Saturday, February 11, 2012

Our Own Country

IMG_0788So you might think we live in the Midwest of the good ol' US of A.  Locationally speaking, that is true.  But what's also true is that our daily experience is probably a bit closer things happening in the suburbs of Tokyo.
One of our priorities as a family is bilingualism.  Aogu and I both speak English and Japanese.  My nature causes me to feel strongly and unswervingly that what I have, I must pass on to the kids.  So, here we are are in Skokie, Illinois, with our kids in Japanese school, and when I really stop and think about it, it's a little otherworldly.
For example, above is a recent schedule for the day, posted for Koji's class in the school library.  It's specially written in English for the American second grade kids that came in for a one day exchange program.
Some terms on the sign: "Janken" means Rock, Paper, Scissors and if you think this is a mere childhood game, you are missing an important stone in the corner of Japanese society.  I am not kidding, any and every decision that needs to made between two people can quickly, easily (is it fair?  I guess so...) be settled with hands formed into various shapes and thrust out at the right moment.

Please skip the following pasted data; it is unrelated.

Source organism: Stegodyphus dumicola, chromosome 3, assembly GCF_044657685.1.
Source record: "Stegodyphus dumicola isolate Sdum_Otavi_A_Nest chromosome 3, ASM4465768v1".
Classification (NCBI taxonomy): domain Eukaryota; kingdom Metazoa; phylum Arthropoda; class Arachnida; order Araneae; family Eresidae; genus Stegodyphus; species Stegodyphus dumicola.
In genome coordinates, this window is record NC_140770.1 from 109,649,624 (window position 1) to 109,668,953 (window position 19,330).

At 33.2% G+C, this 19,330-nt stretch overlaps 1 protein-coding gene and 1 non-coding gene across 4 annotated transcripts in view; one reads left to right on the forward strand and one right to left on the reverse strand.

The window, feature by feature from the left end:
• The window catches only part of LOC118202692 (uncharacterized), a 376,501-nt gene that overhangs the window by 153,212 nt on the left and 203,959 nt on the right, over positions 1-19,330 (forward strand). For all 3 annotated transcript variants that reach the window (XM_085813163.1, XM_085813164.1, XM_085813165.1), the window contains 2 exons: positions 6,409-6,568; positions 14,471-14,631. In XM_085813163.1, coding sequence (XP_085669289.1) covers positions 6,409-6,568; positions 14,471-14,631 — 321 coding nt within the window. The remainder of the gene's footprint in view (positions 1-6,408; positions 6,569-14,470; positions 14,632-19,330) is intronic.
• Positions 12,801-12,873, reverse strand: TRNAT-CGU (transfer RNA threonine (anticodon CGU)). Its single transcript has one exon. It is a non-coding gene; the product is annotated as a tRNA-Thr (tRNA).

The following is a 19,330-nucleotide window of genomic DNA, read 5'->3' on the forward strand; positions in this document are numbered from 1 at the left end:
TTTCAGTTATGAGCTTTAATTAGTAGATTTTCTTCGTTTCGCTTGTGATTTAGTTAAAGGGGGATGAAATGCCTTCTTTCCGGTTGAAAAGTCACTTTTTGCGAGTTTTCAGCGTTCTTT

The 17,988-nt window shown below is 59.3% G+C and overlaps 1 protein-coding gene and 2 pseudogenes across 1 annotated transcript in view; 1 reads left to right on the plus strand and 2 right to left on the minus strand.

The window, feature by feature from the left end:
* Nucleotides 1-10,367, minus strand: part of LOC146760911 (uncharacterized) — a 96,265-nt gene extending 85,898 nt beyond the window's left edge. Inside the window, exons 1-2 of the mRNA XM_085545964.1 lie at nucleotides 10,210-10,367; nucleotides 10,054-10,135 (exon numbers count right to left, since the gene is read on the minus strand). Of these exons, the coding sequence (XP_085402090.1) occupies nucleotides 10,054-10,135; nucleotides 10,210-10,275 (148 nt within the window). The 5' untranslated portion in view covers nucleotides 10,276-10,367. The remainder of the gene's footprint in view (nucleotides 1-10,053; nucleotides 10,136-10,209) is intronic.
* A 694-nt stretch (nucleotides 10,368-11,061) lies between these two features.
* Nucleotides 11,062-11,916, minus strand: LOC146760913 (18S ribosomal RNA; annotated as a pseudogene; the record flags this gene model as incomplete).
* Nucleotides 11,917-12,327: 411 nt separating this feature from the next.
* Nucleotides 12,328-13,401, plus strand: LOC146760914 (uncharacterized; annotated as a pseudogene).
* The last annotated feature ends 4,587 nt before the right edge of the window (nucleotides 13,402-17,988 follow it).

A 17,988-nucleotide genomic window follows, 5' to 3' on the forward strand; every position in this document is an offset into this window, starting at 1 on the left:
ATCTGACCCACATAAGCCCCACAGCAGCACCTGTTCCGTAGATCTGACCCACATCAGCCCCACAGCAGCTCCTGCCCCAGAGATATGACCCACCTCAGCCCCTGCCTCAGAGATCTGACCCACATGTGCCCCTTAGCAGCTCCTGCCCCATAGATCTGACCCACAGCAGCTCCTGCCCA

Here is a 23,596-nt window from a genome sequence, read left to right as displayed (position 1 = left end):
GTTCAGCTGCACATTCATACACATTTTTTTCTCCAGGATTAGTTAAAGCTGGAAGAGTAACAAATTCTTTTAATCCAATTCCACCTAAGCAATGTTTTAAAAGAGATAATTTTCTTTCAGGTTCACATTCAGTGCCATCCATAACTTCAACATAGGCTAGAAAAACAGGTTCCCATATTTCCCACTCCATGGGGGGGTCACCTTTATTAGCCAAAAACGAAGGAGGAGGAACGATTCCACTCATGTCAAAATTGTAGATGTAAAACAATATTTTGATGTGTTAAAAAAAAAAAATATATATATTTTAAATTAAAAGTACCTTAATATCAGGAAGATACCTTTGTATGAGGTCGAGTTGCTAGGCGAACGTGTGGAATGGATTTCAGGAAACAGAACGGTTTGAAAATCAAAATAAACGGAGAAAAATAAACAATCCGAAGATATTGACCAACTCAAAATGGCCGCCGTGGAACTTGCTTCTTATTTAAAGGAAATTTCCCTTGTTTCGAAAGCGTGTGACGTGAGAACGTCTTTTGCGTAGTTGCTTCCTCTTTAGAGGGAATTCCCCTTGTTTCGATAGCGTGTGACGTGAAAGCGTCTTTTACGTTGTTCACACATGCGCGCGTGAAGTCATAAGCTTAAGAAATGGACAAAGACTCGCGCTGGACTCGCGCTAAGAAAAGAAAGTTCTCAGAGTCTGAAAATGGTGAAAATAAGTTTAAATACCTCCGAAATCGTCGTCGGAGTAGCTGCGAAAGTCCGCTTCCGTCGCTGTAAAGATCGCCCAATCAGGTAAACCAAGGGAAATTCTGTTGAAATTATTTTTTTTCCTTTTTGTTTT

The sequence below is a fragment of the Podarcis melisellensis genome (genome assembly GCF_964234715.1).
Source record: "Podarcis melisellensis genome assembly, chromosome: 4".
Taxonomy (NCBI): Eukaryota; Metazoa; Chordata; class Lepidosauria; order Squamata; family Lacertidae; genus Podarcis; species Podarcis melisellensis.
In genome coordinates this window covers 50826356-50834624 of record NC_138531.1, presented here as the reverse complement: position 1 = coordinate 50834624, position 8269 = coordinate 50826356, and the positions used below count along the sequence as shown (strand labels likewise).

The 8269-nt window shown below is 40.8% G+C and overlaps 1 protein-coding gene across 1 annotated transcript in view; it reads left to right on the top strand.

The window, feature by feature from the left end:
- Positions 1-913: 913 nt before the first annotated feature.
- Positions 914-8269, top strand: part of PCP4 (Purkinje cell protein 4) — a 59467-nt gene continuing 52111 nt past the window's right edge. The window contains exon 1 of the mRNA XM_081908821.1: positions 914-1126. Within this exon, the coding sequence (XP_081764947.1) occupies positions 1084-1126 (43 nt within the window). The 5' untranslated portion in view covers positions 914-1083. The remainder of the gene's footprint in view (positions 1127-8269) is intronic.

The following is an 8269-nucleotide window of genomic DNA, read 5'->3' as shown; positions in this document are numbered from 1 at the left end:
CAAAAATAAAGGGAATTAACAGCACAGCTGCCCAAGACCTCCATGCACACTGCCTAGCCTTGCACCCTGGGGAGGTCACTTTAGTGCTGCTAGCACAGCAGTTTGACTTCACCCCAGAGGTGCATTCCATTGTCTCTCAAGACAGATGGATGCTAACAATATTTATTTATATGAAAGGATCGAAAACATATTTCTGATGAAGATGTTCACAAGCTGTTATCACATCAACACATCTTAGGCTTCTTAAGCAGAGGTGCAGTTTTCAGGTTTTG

In this case, Janken was the tool by which the kids played a train ("ressha") game.  And then a bowling game.  And who knows which other vital points for the day were settled in this manner?
"Japanese Traditional Games": the words are English, but as suggested, the content unfamiliar.  What struck me funny was that as the kids were trying to pin various parts to a blank face, some watching moms said to me, "Americans don't have any game like this, right?"  And I blew their minds when I replied, "Sure we do, it's called "Pin the Tale on the Donkey"....
Koji seems to enjoy school (which is important on many levels, not least the financial) and I'm thankful for days like this that let him shine.  A few of the other kids in the class speak English quite well but he's the most sure of himself and that makes him someone to go to when things aren't clear.  I had volunteered to be a helper that day, but he and his friends have grown up so much (already!) that they hardly need me.  The other mom volunteer and I spent most of our time complaining about not having any jobs.  Good problem, right?

Japanese word for the day: OYASUMINASAI  (oh yah sue me nah sigh), which means Good Night!

1 comment:

Jane Lucas said...

Love it, Jamie, Great photo and commentary. Especially was proud of Koji described as the "go to guy" which doesn't surprise me at all. Just like your Japanese friends say, "Wow, Jamie can speak English really well." =)